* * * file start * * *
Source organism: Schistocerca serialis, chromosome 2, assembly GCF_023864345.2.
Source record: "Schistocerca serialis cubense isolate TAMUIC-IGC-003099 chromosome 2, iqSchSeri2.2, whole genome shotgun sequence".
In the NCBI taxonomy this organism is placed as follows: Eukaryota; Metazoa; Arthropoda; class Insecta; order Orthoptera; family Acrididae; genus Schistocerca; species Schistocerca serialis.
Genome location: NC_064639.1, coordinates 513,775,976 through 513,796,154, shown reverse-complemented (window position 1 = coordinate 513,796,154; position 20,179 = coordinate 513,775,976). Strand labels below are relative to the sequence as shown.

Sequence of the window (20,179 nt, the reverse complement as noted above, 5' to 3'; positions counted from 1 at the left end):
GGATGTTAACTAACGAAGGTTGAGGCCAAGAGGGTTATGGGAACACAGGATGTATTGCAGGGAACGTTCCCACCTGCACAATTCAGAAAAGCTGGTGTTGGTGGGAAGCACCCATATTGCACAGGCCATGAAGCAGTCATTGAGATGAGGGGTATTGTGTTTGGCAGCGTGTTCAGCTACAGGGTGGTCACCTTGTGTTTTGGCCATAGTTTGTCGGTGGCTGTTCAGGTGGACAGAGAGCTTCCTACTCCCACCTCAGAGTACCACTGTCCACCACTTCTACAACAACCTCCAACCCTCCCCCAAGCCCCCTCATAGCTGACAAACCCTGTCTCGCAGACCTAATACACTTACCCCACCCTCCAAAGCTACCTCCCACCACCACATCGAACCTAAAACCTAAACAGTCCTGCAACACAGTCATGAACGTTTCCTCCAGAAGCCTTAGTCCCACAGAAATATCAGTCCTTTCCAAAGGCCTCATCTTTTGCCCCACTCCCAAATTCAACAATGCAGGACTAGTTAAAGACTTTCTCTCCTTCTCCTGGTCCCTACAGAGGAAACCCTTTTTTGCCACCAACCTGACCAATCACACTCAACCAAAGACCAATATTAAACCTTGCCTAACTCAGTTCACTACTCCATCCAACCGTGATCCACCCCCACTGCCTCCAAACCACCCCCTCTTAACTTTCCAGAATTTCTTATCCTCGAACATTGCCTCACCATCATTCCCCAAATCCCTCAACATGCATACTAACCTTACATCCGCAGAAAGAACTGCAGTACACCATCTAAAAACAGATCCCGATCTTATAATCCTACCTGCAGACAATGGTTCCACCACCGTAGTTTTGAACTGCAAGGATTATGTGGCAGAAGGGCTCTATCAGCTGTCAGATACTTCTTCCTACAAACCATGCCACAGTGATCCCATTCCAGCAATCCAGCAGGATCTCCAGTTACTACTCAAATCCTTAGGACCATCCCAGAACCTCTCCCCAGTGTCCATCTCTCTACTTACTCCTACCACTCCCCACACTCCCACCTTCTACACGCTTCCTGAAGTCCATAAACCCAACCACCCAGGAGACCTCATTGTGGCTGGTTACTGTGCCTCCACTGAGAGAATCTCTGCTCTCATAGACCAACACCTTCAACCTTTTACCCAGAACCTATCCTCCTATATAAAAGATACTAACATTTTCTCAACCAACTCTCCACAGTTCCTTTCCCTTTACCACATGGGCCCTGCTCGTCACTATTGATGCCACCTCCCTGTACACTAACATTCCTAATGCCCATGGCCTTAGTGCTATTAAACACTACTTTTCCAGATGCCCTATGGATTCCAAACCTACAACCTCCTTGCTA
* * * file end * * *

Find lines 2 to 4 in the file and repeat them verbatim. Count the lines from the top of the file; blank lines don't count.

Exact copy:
Source record: "Schistocerca serialis cubense isolate TAMUIC-IGC-003099 chromosome 2, iqSchSeri2.2, whole genome shotgun sequence".
In the NCBI taxonomy this organism is placed as follows: Eukaryota; Metazoa; Arthropoda; class Insecta; order Orthoptera; family Acrididae; genus Schistocerca; species Schistocerca serialis.
Genome location: NC_064639.1, coordinates 513,775,976 through 513,796,154, shown reverse-complemented (window position 1 = coordinate 513,796,154; position 20,179 = coordinate 513,775,976). Strand labels below are relative to the sequence as shown.